A state Department of Transportation sign engineer told the lake district stop signs on low-volume rural roads can be as close as two feet from the edge of the pavement.
The Waupaca Chain O’ Lakes District presented that information to Dayton Town Chairman Chris Klein when it met Saturday, May 4.
Klein plans to move stop signs throughout Dayton because he believes the law requires them to be at least 12 feet from the edge of the pavement.
A group of residents on the Chain O’ Lakes are opposed to the plan.
County Supervisor Bob Ellis and lake district board member John Hebbring contacted Matt Rauch with the DOT on Friday, May 3.
That same day, Rauch emailed a memo to them regarding the placement of signs.
In the email, Rauch said that for low-volume town roads, “the offset for signs can go down to two feet (from roadway edge to roadside edge of sign) to compensate for vegetation. This would include stop signs.”
Rauch said even if the road is not designated as low-volume under state and federal guidelines, signs can be placed between six and 12 feet from the roadway.
“It is extremely disappointing that the town of Dayton did not make a simple phone call to explore alternatives to spending Dayton taxpayer dollars,” Ellis and Hebbring said in a May 3 email to Dayton residents. “This is why many residents question Dayton township officials when they choose to spend taxpayer money on projects that other townships would not.”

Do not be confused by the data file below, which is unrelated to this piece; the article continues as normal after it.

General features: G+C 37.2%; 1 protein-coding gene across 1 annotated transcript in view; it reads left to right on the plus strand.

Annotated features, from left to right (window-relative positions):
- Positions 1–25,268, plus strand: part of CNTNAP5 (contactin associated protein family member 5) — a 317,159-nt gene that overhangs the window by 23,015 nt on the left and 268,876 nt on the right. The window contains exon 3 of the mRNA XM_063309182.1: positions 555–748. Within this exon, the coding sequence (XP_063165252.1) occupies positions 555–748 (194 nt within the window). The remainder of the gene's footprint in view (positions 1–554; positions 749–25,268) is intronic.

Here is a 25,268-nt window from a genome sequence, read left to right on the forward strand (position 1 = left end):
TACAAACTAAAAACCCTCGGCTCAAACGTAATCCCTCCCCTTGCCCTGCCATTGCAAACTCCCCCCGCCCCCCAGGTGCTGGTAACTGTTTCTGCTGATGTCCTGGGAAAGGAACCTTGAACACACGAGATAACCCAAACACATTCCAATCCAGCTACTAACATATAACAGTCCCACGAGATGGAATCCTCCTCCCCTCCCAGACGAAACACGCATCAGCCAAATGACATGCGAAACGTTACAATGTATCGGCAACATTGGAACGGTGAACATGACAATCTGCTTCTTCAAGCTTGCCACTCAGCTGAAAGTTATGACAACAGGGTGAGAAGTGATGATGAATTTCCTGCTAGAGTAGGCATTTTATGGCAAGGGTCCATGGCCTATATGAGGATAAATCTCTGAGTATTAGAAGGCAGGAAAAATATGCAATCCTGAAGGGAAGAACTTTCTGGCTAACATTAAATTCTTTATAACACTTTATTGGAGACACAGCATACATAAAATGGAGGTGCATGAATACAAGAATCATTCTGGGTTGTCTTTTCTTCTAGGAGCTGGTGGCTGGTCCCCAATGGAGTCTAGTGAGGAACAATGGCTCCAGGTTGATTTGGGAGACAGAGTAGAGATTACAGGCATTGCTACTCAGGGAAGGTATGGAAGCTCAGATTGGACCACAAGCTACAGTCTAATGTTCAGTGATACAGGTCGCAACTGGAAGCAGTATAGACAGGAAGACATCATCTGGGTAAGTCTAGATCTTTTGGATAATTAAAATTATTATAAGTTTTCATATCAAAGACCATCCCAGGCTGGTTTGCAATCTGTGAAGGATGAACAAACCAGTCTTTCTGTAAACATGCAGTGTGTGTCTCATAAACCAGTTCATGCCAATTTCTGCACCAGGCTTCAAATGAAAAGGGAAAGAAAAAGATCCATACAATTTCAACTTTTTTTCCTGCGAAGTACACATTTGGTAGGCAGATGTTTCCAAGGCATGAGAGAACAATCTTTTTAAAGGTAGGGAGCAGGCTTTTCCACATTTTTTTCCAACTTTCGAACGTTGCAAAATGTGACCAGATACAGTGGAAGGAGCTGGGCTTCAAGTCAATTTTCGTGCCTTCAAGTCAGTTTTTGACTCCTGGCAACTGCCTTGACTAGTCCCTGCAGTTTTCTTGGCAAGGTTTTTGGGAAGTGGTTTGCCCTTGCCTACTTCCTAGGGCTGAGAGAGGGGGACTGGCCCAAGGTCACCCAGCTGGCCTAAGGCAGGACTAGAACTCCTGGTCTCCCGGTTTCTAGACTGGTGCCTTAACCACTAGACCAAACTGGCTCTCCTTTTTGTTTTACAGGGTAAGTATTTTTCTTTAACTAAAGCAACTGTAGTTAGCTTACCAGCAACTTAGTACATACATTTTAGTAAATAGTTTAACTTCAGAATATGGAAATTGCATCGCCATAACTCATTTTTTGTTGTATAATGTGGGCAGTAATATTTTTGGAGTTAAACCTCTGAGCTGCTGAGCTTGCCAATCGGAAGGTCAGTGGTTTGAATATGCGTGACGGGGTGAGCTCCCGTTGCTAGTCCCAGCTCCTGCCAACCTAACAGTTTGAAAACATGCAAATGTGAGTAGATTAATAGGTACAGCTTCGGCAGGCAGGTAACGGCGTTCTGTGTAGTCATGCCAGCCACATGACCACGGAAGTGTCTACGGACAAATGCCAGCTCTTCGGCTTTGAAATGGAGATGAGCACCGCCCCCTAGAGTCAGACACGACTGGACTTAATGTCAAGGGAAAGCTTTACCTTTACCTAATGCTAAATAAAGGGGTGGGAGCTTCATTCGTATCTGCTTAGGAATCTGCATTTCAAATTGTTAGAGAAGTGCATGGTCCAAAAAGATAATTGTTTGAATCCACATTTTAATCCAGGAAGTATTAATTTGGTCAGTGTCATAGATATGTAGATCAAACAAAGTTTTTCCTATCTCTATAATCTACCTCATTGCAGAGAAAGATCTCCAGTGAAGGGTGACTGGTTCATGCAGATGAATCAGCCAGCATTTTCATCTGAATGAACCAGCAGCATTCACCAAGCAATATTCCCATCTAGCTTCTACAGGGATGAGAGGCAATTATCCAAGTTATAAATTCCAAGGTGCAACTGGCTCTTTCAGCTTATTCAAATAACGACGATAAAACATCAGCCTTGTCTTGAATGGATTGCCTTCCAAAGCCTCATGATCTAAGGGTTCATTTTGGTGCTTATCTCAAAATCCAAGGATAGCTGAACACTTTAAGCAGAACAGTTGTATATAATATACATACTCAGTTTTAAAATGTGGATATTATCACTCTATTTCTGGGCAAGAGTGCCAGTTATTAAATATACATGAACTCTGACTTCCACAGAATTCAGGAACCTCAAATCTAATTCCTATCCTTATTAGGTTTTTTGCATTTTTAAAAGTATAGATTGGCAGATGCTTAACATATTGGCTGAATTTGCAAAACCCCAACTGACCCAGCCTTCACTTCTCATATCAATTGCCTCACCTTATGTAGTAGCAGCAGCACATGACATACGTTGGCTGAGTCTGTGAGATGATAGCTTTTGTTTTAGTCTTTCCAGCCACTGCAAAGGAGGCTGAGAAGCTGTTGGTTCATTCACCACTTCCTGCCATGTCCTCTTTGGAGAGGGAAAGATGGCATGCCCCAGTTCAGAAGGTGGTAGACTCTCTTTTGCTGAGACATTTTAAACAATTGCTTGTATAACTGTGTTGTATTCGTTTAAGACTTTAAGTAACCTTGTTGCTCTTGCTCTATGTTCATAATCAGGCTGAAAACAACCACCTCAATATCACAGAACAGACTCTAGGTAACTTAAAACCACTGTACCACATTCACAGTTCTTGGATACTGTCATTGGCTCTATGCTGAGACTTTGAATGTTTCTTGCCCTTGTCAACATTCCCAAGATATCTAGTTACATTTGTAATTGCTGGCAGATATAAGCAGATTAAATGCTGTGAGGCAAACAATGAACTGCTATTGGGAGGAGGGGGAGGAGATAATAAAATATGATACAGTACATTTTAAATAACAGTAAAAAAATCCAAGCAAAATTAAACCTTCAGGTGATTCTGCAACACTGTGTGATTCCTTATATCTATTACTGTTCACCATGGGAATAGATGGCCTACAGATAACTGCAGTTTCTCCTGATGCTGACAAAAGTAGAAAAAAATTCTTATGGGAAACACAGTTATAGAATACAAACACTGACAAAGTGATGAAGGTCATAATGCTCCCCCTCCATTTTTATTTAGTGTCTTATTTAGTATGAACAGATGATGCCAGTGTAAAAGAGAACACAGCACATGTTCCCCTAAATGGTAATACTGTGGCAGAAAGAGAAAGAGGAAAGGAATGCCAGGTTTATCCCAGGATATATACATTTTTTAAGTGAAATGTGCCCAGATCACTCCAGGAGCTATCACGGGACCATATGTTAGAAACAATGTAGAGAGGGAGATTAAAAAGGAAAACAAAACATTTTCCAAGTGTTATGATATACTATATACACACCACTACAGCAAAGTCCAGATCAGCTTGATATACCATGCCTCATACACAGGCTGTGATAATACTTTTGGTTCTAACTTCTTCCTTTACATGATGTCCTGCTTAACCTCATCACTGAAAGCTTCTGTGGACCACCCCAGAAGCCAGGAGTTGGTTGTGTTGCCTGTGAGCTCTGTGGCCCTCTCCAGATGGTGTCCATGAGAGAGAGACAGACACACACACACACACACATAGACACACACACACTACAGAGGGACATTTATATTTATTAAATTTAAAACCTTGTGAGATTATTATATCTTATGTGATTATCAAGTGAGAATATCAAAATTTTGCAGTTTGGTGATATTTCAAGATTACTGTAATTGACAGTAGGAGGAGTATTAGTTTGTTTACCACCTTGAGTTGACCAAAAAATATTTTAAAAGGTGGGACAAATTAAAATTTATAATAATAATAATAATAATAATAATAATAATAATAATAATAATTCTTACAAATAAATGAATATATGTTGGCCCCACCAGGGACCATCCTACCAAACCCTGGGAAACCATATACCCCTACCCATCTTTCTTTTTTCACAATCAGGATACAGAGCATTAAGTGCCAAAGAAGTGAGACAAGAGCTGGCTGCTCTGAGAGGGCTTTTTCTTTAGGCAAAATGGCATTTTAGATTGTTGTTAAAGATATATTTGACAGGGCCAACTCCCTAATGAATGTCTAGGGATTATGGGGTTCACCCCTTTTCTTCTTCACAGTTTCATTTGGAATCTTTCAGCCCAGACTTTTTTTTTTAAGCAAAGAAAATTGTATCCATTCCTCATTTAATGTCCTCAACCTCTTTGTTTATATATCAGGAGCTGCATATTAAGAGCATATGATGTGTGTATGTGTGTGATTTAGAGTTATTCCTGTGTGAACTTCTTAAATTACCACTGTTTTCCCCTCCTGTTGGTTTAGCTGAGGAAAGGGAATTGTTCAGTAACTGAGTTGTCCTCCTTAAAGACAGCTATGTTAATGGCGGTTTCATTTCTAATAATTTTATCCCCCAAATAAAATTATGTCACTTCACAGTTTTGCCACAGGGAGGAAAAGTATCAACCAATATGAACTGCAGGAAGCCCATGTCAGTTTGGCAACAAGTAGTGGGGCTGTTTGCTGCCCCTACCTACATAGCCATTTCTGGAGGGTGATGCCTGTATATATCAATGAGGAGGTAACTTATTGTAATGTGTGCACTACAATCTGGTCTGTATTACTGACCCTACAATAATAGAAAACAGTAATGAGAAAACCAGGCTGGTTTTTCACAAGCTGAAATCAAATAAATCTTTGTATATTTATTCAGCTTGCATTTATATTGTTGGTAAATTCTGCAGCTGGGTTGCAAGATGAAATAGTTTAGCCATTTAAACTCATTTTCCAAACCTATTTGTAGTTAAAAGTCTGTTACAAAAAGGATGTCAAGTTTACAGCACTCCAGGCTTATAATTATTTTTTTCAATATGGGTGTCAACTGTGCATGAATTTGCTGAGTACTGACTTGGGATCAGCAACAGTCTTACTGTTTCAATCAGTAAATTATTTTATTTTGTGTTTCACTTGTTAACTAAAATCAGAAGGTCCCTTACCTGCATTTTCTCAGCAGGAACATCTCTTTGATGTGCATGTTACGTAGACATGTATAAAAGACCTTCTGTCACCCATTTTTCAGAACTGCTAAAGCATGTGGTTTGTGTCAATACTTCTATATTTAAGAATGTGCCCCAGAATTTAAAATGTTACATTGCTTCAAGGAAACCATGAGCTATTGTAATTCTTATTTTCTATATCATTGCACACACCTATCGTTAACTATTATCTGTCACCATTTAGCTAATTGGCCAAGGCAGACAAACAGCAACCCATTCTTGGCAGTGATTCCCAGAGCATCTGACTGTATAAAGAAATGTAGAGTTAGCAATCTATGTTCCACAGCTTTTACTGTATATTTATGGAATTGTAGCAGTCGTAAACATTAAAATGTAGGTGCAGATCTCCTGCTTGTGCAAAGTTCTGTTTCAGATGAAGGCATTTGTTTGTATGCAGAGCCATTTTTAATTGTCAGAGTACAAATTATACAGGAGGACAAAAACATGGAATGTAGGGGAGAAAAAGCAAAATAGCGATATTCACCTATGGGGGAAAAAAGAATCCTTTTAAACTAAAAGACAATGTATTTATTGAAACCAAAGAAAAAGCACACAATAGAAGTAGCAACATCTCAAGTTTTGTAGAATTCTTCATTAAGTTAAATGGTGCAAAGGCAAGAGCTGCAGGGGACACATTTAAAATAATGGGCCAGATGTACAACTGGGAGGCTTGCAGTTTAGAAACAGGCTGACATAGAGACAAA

“The information in that email is misleading,” Klein told the County Post.
He noted that the roads in question are not low-volume, rural roads but are classified as urban highways due to the volume of traffic.
Traffic volume along some of the roads where Klein plans to move stop signs is in excess of an average of 400 cars per day.
In a May 4 email to Rauch, Klein said, “The roads are residential streets in a resort area that have significant volumes in summer months and lower volumes at other times of the year.”
Many of the roads where Klein believes stop signs should be relocated have no curb and gutters and minimal shoulders.
Klein said some of the stop signs have clear zones between zero and 20 feet.
Klein was scheduled to meet with a state DOT official and Waupaca County Highway Commissioner Dean Steingraber on Tuesday, May 7. He is seeking clarification on the placement of stop signs.
“I feel if we had not made a big stink, Chris would have simply moved all those stop signs,” Hebbring told the County Post.
“If I read the law correctly, it specifically seeks to protect trees and shrubbery,” Hebbring added. “I believe every stop sign in the town of Dayton is within the law.”